Petunia considered the situation. Two extra guests for the next few weeks, without warning. There was enough food in the house, but she'd need to make an extra trip to the store soon. And they would need somewhere to stay . . . Ron and Harry could share his room, no issue there. They'd likely prefer it, in fact. But Hermione?
Dudley was hauling in two of the trunks with little effort. He was a strong lad, and balance was likely the only reason he hadn't managed all three at once. "Leave those by the stairs, Dudley. They'll be fine there for now."
Harry and his friends were standing by the door, giving each other odd looks. They still didn't wish to say anything around her, hm? Well. Magic or not, she'd need to set out the rules. She narrowed her eyes at them and pointed to the living room. "All right, if you're to be staying here, we need to set a few things straight. Into the living room now, you can take the couch."
Ron rolled his eyes and muttered something she couldn't make out. Hermione elbowed him. Harry spoke up. "All right, Aunt Petunia. C'mon, it's not as if she can actually try something on us."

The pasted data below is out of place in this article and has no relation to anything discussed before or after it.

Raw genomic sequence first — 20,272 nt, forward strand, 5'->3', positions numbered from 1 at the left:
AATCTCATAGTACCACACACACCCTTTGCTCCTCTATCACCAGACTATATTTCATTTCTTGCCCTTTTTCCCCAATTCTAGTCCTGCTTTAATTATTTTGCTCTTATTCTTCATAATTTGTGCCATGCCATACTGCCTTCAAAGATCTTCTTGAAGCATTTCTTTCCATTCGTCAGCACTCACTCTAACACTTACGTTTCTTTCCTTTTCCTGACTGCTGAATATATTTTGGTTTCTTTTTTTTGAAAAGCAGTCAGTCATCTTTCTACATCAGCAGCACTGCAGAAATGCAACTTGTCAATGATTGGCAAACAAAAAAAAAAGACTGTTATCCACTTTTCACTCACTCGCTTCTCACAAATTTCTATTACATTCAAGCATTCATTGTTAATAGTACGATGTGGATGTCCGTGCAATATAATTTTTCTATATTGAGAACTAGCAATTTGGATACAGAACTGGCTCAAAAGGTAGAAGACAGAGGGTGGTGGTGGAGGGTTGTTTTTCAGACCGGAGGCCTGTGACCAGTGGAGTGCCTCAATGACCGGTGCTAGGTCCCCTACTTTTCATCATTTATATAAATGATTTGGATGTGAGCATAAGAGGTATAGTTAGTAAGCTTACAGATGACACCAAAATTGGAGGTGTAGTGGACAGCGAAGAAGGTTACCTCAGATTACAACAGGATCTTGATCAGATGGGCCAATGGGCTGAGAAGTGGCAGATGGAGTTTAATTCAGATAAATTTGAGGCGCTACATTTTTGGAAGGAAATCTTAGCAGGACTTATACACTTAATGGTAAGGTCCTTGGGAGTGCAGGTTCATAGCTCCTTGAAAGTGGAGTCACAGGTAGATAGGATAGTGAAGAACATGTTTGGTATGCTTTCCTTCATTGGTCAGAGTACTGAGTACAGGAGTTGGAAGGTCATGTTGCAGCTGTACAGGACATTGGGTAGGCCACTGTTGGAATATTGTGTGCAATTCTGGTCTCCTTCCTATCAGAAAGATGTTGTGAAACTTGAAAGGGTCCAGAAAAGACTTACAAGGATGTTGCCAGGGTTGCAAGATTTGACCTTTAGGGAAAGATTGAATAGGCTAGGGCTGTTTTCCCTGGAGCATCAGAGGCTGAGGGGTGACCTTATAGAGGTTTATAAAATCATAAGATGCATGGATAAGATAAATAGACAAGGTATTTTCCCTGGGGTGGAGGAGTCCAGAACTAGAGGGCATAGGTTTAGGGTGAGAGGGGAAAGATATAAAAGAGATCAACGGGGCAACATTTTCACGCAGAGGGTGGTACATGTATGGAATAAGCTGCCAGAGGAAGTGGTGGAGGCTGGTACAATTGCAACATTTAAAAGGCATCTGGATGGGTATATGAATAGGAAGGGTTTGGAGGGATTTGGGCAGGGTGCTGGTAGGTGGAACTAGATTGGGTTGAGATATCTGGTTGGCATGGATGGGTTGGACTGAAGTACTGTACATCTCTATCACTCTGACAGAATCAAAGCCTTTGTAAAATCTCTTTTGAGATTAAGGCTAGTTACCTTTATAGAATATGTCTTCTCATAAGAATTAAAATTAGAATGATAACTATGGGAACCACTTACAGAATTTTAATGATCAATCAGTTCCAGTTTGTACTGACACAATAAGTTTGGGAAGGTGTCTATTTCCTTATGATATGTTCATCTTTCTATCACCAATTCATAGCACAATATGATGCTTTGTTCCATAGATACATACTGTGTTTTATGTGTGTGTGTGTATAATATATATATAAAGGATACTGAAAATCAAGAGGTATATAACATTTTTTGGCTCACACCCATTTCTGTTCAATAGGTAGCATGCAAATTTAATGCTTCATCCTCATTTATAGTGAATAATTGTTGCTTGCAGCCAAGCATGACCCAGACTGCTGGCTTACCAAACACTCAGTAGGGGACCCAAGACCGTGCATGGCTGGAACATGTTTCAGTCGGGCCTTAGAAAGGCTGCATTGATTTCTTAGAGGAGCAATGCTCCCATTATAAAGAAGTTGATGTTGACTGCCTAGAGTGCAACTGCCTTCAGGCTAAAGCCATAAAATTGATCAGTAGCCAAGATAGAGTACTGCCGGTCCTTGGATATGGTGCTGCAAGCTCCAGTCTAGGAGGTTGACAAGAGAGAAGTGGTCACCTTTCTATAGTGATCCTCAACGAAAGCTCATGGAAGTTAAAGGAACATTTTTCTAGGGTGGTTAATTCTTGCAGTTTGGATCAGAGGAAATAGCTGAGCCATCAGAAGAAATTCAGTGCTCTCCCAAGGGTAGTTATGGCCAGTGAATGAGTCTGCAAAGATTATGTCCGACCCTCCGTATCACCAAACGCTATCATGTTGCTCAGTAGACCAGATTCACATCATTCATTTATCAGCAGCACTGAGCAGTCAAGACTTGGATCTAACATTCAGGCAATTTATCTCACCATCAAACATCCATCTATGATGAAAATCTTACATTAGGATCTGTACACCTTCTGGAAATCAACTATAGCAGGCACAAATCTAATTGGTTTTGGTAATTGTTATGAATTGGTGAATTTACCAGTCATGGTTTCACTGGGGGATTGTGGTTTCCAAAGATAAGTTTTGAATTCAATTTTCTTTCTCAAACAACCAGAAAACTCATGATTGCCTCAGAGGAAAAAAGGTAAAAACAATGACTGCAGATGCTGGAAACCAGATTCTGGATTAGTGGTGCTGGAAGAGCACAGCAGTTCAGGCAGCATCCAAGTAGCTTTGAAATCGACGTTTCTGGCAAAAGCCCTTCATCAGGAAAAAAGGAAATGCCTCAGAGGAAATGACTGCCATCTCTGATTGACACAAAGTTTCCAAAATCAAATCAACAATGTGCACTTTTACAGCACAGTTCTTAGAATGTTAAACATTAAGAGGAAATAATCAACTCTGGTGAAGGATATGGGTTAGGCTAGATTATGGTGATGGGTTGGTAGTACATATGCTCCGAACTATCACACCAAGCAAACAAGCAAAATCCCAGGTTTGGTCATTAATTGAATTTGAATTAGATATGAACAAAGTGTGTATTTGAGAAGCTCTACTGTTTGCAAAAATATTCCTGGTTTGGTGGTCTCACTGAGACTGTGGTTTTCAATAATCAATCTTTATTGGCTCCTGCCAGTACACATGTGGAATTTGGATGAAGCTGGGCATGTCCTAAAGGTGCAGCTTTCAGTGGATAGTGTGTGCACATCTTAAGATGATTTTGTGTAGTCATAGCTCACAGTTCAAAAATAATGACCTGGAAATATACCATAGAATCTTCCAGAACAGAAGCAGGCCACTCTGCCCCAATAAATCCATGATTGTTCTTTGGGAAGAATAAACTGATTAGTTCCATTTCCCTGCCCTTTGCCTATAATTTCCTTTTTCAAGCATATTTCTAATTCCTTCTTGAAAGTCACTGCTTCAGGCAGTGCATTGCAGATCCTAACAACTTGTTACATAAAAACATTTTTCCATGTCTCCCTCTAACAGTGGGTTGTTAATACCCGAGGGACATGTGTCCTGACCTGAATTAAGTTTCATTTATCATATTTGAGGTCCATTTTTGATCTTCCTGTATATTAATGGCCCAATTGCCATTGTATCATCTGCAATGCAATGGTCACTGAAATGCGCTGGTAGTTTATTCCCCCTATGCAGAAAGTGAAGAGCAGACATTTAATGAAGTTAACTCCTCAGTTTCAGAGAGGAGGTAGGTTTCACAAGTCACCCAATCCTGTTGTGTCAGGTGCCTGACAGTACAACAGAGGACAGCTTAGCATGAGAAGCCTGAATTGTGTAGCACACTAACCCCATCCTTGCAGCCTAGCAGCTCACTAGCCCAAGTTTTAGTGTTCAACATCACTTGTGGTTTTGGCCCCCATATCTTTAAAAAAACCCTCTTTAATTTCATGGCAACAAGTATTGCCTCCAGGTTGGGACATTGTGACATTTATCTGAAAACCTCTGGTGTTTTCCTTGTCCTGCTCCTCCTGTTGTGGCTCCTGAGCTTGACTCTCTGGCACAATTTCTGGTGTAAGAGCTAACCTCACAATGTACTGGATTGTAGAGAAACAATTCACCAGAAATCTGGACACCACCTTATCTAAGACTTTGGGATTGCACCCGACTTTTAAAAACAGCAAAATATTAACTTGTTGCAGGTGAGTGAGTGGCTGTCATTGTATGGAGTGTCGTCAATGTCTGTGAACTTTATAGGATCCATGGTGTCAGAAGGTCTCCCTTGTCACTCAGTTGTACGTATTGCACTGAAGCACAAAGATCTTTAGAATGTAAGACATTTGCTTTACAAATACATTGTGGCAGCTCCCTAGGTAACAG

That riled Petunia slightly; but there had been no venom, and it was true enough. So she simply pointed once more. "Couch. Now." Finally, thankfully, they listened and settled in on the couch, Harry seated in the middle. She took her own seat in the armchair opposite and watched them for a moment. The years had passed by faster than she realized. It was unsettling, in a way, to realize her nephew was grown, almost an adult. And that was the point of this, wasn't it?
"Some ground rules will be required," a pause at their expressions, and she sighed. "Nothing like that. I've no wish to face down any of your friends who've offered threats in your defense. But as long as you're under my roof, there are a few things I want to make clear. There will be no magic unless absolutely necessary. You might not be in trouble with your kind once you're seventeen, but if you have any respect for the aunt who kept you safe all these years, you won't be leaving the neighbours with enough to gossip about for the next decade."
Harry turned to each of his friends, then back to her, and nodded. "Fair enough. I trust you'll be giving us enough to eat? None of the crazy diets for Dudley that the rest of us need to put up with, or deciding there's not enough for all of us and we need to share a plate?"
A twinge of guilt, there. Had she really been horrible enough for him to expect that? "You'll be getting proper meals, of course. All of you. But unless one of your friends has a real allergy, I won't be catering to you. You'll have to be happy with the same food as the rest of us are eating."